Boland, Michael A.

By: Boland, Michael A.; Crespi, John M.; Silva, Jena; Xia, Tian
This paper determines the benefits and costs of firm-level advertising in a monopolistically competitive industry. The model is useful in an environment in which firm-level costs may be absent or imprecise. The empirical example uses data on the advertising for a new line of prune snacks by Sunsweet Growers between 2008 and 2010, revealing average benefit-cost estimates from $1.26 to $4.35 for every dollar allocated to the new product line.
By: Boland, Michael A.
Crafting and executing strategy are key tasks to be carried out by a manager of an enterprise. Unit leaders are managers of an academic enterprise called a department. The objective of this paper is to provide an overview of information collected from interviews with unit leaders of departments of agricultural economics and discuss challenges being faced by these unit leaders in March 2009.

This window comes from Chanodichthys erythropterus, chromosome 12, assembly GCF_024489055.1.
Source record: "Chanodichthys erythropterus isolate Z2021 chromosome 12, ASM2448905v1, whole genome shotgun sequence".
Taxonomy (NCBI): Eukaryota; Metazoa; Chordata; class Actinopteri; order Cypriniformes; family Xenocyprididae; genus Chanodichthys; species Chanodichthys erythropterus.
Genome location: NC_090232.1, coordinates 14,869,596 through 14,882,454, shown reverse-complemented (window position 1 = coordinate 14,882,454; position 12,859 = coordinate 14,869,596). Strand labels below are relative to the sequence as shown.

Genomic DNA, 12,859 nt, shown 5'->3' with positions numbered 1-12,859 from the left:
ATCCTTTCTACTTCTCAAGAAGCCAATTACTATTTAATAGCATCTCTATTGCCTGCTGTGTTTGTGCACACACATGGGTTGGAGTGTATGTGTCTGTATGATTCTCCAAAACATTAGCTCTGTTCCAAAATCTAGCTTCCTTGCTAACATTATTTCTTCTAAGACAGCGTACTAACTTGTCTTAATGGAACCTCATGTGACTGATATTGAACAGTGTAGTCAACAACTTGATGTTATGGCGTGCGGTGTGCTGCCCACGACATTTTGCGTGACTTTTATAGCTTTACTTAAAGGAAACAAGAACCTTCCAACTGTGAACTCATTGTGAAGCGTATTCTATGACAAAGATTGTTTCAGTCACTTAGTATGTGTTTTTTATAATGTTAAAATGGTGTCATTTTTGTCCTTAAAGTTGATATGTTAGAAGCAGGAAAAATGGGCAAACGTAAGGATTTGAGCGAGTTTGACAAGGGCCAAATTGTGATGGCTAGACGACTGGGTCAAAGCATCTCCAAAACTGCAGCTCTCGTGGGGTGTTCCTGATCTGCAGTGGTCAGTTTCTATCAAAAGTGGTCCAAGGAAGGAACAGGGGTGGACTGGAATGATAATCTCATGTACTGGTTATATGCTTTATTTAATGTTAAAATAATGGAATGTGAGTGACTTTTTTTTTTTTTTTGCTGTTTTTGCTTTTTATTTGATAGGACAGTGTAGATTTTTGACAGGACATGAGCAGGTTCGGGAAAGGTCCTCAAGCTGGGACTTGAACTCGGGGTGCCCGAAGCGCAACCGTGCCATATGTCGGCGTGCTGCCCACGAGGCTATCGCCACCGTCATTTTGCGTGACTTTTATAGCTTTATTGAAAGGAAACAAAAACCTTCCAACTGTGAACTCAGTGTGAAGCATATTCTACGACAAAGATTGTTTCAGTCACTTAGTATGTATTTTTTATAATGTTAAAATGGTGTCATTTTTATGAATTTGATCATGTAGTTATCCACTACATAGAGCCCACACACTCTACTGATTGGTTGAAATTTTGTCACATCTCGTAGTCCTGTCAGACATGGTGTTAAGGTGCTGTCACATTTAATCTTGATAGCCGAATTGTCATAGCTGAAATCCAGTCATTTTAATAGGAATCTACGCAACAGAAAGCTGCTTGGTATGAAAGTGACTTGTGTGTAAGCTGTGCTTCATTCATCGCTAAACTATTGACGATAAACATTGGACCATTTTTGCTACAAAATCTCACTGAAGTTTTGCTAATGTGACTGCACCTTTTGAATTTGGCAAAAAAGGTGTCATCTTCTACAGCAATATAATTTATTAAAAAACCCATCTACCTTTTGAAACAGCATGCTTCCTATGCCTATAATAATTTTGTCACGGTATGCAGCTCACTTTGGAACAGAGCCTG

By: Boland, Michael A.; Marsh, Thomas L.
Using 23 years of data (1978-2000), this study examines seven vertically integrated sugar beet plants representing three different companies in the United States. The objective of this research is to identify the marginal costs of producing sugar beets for vertically integrated sugar beet processors as a way of determining the cost savings from higher quality sugar beets. In doing so, we account for quality differences in the sugar beet input that are used to manufacture the refined sugar output. The results quantify links between high quality sugar beets and lower processing costs.
By: Boland, Michael A.; Preckel, Paul V.; Foster, Kenneth A.
Soil phosphorus levels have increased as pork production has become concentrated. Phosphorus-based manure management regulations for land application have been proposed by policy makers. The objective of this study is to determine benefits/costs of adopting two alternatives for reducing phosphorus: synthetic amino acids or phytase. An optimization model is constructed to determine optimal excreted nitrogen and phosphorus from alternative feed ingredients. Results are derived using different manure storage and application systems. While the two alternatives are not least-cost ingredients, they become profitable when producers are constrained by land. An important result is that the net cost of manure is negative.